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4-H Educator Uses UW MakeHERspace Program to Help Girls Flex STEM Expertise

November 8, 2021
young woman working on a project at a table
Jaiden Booth, a junior high school student at Hanna, Elk Mountain, Medicine Bow Junior/Senior High School, participates in a MakeHERspace camp in Hanna last summer. (Emily Haver Photo)

A Carbon County 4-H educator is using MakeHERspace workshops to erase that girls’ bland sugar-and-spice stereotype and replace it with accomplish and aspire.

Trained through the MakeHER Scholar Program at the University of Wyoming, Emily Haver, a UW Extension educator based in Rawlins, was a member of the first group of volunteers who took what was learned back to their communities.

The volunteers delivered STEM/Maker workshops and camps aimed at inspiring young girls to get back up when they fall -- however many times it takes to succeed.

“They are out there now delivering programs across the state,” says Jane Crayton, director of the Coe Student Innovation Center at UW.

The MakeHER Scholar Program was created by the center and 4-H in partnership with the Wyoming Afterschool Alliance. Funding is through the STEM Next Foundation as part of the Million Girls Moonshot program.

The volunteers received $1,500 grants.

Makerspace is a term for the space where making happens, and MakeHER is the program she directs to inspire girls to opt in to making and STEM (science, technology, engineering and mathematics), Crayton says.

“The volunteers learned how to engage girls in STEM education, design thinking and maker education, with a focus on opting in to learning experiences,” she says. “MakeHER Scholars learned best practices for delivering single-gendered programs for girls and co-gendered programs where boys also learn behavior to empower their female peers.”

Crayton is seeking participants for the second group of MakeHER Scholars to be trained in 2022. For more information and to apply, go to www.wyafterschoolalliance.org/makeher.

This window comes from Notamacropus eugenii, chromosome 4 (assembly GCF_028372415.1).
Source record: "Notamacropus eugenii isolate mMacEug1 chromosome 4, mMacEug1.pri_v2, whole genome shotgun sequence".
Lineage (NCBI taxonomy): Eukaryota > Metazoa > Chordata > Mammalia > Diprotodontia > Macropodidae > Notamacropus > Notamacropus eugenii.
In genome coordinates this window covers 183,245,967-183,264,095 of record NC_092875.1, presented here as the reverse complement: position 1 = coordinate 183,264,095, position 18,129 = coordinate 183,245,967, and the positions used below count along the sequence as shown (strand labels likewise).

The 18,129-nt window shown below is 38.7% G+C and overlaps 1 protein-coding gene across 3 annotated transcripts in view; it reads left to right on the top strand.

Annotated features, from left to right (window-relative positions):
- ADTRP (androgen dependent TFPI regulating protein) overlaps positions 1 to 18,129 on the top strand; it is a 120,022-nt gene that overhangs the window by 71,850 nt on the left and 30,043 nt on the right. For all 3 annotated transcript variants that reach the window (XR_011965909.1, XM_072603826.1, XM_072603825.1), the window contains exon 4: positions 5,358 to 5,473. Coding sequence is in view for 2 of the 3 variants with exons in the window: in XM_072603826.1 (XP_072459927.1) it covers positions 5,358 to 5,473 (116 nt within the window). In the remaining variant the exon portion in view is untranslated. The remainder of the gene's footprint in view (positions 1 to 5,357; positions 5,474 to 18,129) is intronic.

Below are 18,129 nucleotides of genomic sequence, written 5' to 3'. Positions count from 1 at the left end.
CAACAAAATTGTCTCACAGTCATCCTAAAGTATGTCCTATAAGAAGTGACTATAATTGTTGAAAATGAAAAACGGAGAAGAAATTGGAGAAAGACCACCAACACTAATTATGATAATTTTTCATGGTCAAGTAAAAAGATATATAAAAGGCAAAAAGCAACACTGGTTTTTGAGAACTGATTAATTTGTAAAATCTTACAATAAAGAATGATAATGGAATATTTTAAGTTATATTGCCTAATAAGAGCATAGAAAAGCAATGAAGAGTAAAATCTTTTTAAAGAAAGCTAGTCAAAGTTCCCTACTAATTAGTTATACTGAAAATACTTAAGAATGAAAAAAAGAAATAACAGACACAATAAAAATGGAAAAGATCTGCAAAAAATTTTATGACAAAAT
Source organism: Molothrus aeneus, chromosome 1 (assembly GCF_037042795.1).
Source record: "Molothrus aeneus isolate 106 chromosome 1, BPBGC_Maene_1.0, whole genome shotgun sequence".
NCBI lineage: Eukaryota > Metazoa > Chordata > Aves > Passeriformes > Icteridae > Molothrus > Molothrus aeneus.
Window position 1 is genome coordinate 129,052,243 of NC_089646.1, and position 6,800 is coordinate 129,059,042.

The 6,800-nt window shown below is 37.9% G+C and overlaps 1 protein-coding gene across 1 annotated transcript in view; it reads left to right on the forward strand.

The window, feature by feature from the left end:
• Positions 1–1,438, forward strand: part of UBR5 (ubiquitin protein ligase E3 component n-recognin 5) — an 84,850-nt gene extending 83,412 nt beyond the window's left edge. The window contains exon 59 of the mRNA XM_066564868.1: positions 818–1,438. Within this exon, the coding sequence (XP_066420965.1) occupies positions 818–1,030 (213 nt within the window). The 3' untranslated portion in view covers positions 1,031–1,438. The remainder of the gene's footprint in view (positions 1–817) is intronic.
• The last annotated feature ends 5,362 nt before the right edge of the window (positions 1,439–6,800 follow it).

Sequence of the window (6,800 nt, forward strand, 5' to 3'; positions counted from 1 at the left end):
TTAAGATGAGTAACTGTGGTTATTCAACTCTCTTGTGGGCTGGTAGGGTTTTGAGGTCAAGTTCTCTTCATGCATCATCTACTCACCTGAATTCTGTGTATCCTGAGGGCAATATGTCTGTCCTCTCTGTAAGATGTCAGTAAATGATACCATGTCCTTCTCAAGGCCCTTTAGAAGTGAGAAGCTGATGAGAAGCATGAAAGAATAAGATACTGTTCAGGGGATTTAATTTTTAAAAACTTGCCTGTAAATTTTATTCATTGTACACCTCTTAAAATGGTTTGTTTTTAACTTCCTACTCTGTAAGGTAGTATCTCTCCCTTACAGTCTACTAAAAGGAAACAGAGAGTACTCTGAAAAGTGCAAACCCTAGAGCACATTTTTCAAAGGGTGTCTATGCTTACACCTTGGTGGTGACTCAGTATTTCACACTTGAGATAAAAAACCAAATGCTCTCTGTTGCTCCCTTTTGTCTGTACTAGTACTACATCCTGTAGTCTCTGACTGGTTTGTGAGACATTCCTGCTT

MakeHER Scholars completed a remote class that included finishing hands-on, project-based activities that encourage learning by doing, a 4-H motto.

“They sent us a whole box of kit materials so we could actually do the hands-on projects that we were then going to turn around and teach,” Haver says. “And that made all the difference and made me a believer in STEM and the maker movement.”

Haver says she is passionate about advancing girls’ education.

“We all used to be makers, and we can all be makers again,” Haver says. “And then, just encouraging girls to fail -- try, try; fail, fail; try again. It’s the incapable part that the maker movement works to totally demolish. If you believe you are capable, you are automatically less vulnerable to outside dissenting voices and natural obstacles.”

The MakeHER Scholar training trained the trainer.

“That sense of discovery, that ‘I can do this’ feeling is exactly what that grant was meant to create in young girls and making sure that it is created in the teacher,” Haver says.

She adds the 4-H MakeHER grant was an opportunity for the Carbon County 4-H program to reach youths who do not participate in traditional 4-H projects.

“I especially enjoyed the chance to interact with members of communities I don’t work in very often because they are remote or very small,” she says.

Haver partnered with the Boys & Girls Club of Carbon County to organize a girls camp in Rawlins, and she directed a girls and boys camp in Hanna, which was combined because of overall fewer numbers there.

All camp equipment and snacks were funded through the 4-H MakeHER Scholar Program.

“I love to create that self-confidence in being able to make things with your hands that I think kids, in general, don’t get a lot of these days,” Haver says. “That’s the thing that really turned me on to the maker movement is we used to all be makers. If something broke, you fixed it. If you needed something, you made it.”

The goal is to develop the belief in girls they are capable through experiences that teach skills in an encouraging environment that allows a girl to fail and try again, she says.

“That’s something that is hard,” Haver says. “It’s hard for adults to do, too. We’re scared. We don’t want to fail. But you don’t succeed unless you fail a few times first.”

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